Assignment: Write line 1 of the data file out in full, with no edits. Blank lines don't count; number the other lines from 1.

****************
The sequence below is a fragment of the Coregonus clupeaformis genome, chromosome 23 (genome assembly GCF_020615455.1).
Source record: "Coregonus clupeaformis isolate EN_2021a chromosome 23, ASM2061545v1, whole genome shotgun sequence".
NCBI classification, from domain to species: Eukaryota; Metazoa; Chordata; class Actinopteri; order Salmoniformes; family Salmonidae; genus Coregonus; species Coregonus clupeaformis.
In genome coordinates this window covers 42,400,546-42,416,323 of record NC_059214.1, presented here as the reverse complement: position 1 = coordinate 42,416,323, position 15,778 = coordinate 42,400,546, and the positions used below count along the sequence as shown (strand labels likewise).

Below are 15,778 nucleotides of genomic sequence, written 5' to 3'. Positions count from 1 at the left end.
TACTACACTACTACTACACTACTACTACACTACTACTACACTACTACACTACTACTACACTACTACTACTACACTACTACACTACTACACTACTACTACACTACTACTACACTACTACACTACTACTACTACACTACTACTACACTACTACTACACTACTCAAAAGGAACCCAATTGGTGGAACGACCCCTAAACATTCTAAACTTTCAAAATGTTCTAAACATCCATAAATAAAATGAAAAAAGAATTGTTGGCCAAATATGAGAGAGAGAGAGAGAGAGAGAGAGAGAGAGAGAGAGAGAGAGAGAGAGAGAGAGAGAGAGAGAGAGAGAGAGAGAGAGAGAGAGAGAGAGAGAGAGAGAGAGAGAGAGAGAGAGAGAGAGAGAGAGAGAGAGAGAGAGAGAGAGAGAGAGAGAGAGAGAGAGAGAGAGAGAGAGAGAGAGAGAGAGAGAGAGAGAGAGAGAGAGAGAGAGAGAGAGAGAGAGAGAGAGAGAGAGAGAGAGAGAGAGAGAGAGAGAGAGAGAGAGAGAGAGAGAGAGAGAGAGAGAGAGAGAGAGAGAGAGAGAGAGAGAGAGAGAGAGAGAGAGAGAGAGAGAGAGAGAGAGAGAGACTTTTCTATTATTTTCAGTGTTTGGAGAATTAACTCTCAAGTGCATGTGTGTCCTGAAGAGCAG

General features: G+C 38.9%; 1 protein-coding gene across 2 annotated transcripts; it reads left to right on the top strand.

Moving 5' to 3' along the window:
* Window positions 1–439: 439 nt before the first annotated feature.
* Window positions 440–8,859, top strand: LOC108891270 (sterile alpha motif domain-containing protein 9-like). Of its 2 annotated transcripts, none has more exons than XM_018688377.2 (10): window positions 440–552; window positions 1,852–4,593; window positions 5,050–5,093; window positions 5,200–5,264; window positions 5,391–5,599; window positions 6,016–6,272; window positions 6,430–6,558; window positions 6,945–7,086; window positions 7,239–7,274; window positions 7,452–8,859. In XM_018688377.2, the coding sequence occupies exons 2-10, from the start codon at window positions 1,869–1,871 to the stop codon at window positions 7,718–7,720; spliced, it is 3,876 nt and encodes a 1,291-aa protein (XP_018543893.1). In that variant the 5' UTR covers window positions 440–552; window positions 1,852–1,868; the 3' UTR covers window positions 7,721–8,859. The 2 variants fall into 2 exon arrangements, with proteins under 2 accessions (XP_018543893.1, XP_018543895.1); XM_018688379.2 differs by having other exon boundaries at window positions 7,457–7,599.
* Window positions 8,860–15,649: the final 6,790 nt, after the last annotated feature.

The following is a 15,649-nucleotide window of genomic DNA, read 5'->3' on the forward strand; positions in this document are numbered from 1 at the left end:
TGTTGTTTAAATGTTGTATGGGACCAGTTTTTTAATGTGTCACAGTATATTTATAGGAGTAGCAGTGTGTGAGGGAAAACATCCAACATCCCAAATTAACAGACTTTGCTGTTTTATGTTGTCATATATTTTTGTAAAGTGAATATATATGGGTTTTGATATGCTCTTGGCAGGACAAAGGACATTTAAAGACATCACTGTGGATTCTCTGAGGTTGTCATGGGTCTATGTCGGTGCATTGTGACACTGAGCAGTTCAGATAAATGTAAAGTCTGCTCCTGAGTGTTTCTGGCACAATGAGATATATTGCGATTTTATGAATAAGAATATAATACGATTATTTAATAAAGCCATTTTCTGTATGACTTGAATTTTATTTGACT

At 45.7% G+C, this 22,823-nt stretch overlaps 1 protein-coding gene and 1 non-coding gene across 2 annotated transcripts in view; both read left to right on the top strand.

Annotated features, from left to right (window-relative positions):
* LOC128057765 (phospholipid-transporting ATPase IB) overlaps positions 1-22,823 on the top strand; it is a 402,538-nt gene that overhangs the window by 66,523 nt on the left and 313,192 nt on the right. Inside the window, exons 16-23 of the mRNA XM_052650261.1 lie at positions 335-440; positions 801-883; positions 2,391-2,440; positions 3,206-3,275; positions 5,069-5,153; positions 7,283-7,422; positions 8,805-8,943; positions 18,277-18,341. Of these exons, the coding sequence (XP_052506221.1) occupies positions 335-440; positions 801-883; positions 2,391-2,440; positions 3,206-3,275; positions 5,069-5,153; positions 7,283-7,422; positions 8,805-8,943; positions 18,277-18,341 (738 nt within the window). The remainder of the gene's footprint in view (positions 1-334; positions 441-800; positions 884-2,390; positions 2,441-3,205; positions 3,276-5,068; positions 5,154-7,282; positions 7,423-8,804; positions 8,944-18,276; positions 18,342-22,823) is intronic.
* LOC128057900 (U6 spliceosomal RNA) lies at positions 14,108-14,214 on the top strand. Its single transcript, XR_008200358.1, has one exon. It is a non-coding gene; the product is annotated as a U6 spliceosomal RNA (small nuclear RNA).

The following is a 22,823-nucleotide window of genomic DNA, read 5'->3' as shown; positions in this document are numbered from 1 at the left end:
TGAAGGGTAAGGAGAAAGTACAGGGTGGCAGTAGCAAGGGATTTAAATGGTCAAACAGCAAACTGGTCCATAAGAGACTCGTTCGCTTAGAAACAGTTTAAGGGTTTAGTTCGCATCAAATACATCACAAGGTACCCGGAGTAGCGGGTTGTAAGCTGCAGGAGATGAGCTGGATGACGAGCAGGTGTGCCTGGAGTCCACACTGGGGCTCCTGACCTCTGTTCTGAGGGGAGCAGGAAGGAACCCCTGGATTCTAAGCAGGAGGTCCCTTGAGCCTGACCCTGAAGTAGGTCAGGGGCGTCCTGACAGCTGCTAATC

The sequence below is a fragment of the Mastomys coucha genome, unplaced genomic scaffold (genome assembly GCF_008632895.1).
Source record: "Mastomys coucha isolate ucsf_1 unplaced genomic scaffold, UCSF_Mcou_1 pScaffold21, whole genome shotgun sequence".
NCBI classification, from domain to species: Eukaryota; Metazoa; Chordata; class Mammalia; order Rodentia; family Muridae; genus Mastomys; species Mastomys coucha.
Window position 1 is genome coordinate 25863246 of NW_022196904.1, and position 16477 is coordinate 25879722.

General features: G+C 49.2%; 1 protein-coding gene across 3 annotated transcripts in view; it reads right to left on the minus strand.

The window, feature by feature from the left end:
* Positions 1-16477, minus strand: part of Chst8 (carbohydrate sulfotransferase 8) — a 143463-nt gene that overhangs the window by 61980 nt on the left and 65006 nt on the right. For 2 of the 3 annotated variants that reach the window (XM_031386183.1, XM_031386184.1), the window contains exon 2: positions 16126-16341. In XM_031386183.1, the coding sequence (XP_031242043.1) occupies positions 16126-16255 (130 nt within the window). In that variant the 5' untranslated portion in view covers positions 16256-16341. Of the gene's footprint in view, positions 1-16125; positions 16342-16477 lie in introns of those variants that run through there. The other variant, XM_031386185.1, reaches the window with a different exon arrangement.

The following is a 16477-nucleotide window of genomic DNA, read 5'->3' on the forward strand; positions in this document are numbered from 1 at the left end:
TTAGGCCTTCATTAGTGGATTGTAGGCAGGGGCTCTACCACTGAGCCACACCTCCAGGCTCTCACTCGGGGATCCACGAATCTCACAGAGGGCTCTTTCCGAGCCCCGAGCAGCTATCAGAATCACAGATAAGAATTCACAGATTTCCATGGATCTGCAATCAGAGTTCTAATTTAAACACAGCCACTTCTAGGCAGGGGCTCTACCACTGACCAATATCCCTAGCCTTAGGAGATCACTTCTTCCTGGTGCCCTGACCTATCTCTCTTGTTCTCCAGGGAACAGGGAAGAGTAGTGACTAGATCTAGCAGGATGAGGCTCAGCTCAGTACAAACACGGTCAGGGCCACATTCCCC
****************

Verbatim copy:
The sequence below is a fragment of the Coregonus clupeaformis genome, chromosome 23 (genome assembly GCF_020615455.1).